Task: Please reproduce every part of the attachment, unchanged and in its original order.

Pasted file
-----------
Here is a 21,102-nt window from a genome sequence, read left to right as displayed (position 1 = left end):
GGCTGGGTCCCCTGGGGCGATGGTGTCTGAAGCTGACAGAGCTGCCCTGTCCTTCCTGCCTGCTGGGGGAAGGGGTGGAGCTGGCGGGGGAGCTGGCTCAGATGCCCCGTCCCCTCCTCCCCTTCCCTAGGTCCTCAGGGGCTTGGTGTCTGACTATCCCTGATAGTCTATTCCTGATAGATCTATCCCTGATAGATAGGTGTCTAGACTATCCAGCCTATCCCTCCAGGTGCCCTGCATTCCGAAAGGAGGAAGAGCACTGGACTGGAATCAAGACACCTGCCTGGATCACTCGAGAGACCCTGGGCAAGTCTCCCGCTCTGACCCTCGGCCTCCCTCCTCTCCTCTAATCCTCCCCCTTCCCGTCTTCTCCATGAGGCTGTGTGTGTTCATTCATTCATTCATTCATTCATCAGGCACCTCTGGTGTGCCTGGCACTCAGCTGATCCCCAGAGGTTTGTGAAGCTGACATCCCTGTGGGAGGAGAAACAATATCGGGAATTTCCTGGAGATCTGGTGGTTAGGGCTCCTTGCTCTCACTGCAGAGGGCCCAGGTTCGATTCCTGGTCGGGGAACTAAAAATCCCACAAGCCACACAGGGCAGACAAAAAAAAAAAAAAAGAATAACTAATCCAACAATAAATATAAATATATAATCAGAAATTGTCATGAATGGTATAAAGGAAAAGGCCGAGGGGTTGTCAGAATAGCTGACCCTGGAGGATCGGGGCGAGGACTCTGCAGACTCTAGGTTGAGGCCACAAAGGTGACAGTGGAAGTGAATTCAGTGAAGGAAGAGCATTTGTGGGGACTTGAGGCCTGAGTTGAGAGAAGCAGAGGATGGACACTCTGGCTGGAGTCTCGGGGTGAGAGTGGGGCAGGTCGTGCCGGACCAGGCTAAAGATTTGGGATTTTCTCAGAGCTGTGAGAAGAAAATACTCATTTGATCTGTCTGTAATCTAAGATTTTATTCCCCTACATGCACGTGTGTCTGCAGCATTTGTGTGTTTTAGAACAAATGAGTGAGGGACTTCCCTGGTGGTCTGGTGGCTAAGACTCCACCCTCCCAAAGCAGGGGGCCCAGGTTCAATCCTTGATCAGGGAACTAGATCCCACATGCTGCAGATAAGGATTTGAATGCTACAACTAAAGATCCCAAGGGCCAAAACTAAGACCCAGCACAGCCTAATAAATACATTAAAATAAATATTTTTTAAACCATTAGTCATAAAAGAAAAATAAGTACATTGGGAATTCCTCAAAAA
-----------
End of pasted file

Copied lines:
Here is a 21,102-nt window from a genome sequence, read left to right as displayed (position 1 = left end):
GGCTGGGTCCCCTGGGGCGATGGTGTCTGAAGCTGACAGAGCTGCCCTGTCCTTCCTGCCTGCTGGGGGAAGGGGTGGAGCTGGCGGGGGAGCTGGCTCAGATGCCCCGTCCCCTCCTCCCCTTCCCTAGGTCCTCAGGGGCTTGGTGTCTGACTATCCCTGATAGTCTATTCCTGATAGATCTATCCCTGATAGATAGGTGTCTAGACTATCCAGCCTATCCCTCCAGGTGCCCTGCATTCCGAAAGGAGGAAGAGCACTGGACTGGAATCAAGACACCTGCCTGGATCACTCGAGAGACCCTGGGCAAGTCTCCCGCTCTGACCCTCGGCCTCCCTCCTCTCCTCTAATCCTCCCCCTTCCCGTCTTCTCCATGAGGCTGTGTGTGTTCATTCATTCATTCATTCATTCATCAGGCACCTCTGGTGTGCCTGGCACTCAGCTGATCCCCAGAGGTTTGTGAAGCTGACATCCCTGTGGGAGGAGAAACAATATCGGGAATTTCCTGGAGATCTGGTGGTTAGGGCTCCTTGCTCTCACTGCAGAGGGCCCAGGTTCGATTCCTGGTCGGGGAACTAAAAATCCCACAAGCCACACAGGGCAGACAAAAAAAAAAAAAAAGAATAACTAATCCAACAATAAATATAAATATATAATCAGAAATTGTCATGAATGGTATAAAGGAAAAGGCCGAGGGGTTGTCAGAATAGCTGACCCTGGAGGATCGGGGCGAGGACTCTGCAGACTCTAGGTTGAGGCCACAAAGGTGACAGTGGAAGTGAATTCAGTGAAGGAAGAGCATTTGTGGGGACTTGAGGCCTGAGTTGAGAGAAGCAGAGGATGGACACTCTGGCTGGAGTCTCGGGGTGAGAGTGGGGCAGGTCGTGCCGGACCAGGCTAAAGATTTGGGATTTTCTCAGAGCTGTGAGAAGAAAATACTCATTTGATCTGTCTGTAATCTAAGATTTTATTCCCCTACATGCACGTGTGTCTGCAGCATTTGTGTGTTTTAGAACAAATGAGTGAGGGACTTCCCTGGTGGTCTGGTGGCTAAGACTCCACCCTCCCAAAGCAGGGGGCCCAGGTTCAATCCTTGATCAGGGAACTAGATCCCACATGCTGCAGATAAGGATTTGAATGCTACAACTAAAGATCCCAAGGGCCAAAACTAAGACCCAGCACAGCCTAATAAATACATTAAAATAAATATTTTTTAAACCATTAGTCATAAAAGAAAAATAAGTACATTGGGAATTCCTCAAAAA